In terms of environmental sustainability, several countries in this region remain among the world’s 20 most carbon–intensive economies, and energy losses account for almost one third of their total domestic energy use. The challenges of moving towards sustainable production and consumption patterns without exacerbating social tensions while still enjoying the benefits of economic growth remain a challenge for public policy makers across the region. After the Great Recession, we need nothing less than a Great Transformation to ensure the well–being of people and planet.

The discussions you will have these three days will inform a wider process which is underway at the global level as follow up to the Rio + 20 Conference and input into the development of Sustainable Development Goals and the post 2015 development framework. Going forward, the next global agenda will be to define a set of goals that follow the Millennium Development Goals, which have a target date which is not so far away, 2015.

The MDGs were developed rapidly, through a somewhat narrow process. In developing the next set of targets, the UN development agencies are making significant efforts to facilitate inclusive consultations on Post 2015 Development Agenda.

Post 2015 consultations are taking place on different levels, including:

  • national dialogues and thematic consultations covering issues such as governance, health, education, inequalities, and growth and employment; and
  • global consultation through a virtual platform,, and a survey tool, Myworld2015.

So far, at least 600 000 people all over the world have engaged in the UN–facilitated consultations. I am very pleased to say that around 50,000 of these have been in our region. Many countries, including Belarus, Ukraine, Moldova, and Serbia, are using social media to extend the reach even further.

We will hear later tomorrow about the national consultations process under way in the region. Out of the 88 global consultations, 14 countries are in Eastern Europe and Central Asia. All of these are being supported by UN Country teams to listen to people about their development priorities and concerns.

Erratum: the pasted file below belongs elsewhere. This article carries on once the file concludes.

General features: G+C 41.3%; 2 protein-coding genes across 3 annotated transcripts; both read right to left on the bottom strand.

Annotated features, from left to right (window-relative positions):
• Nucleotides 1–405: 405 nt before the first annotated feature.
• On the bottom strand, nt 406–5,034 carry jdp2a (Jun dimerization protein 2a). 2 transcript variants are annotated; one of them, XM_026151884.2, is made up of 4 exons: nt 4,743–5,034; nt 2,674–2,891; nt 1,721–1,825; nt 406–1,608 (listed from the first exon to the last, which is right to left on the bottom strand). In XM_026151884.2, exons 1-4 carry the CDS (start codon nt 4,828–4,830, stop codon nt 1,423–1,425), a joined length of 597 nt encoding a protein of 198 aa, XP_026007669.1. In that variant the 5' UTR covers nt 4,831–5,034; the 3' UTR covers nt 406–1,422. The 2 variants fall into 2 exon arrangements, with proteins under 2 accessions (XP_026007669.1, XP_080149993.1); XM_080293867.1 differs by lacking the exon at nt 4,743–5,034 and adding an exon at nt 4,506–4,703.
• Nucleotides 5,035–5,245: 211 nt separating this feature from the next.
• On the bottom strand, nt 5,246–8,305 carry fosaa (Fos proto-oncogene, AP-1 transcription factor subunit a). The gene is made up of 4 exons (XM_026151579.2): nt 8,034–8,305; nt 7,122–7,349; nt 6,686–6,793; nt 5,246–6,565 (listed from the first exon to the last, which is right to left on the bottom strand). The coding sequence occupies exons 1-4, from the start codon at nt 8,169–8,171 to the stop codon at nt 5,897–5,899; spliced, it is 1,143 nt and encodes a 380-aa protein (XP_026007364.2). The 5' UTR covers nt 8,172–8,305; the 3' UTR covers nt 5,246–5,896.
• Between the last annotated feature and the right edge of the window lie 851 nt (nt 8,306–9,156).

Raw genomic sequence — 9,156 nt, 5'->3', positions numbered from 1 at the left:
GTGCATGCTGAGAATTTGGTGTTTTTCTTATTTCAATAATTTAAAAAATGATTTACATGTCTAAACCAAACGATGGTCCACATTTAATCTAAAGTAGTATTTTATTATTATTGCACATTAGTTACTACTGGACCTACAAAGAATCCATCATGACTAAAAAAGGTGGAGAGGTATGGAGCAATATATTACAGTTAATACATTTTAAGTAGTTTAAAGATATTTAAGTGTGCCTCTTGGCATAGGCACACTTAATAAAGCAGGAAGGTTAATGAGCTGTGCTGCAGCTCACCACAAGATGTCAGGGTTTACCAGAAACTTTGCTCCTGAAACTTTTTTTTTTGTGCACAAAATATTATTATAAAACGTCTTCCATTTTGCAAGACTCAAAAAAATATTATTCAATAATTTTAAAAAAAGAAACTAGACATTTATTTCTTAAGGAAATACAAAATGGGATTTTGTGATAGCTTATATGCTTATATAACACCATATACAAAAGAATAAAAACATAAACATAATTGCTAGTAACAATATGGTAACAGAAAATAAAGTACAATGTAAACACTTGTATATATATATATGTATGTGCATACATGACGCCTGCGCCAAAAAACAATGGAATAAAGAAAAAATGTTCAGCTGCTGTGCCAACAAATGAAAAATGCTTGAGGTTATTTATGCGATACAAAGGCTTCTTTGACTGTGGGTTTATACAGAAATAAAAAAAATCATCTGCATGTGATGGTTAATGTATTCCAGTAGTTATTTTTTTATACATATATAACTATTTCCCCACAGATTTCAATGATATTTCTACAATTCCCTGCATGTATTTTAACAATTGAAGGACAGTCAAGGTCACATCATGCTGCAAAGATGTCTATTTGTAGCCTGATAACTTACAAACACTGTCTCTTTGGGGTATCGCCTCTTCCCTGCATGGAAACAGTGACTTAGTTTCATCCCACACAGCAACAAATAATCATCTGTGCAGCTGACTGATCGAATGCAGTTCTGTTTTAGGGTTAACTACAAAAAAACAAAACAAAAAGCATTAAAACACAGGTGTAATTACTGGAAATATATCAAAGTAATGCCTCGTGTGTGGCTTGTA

We as the UN Development group are finding this process of “listening” both rewarding and insightful. The quality of discussions and the level of ambition have been inspiring.

In conclusion, let me suggest two concrete ways in which this region’s MDG experience can be useful for deliberations on the post–2015 global development agenda in general, and the Sustainable Development Goals in particular.

First, the MDGs were designed primarily with low–income and less developed countries in mind. In order to be made as relevant as possible for middle–income countries, the MDG targets and indicators had to be adapted to reflect national circumstances. For example, because universal primary education had already been achieved in this region, many countries refocused MDG targets and indicators on secondary and post–secondary education, and on education quality, rather than access. Likewise, in order to make the MDGs as useful as possible, their targets and indicators were also disaggregated by sub–national region or locality.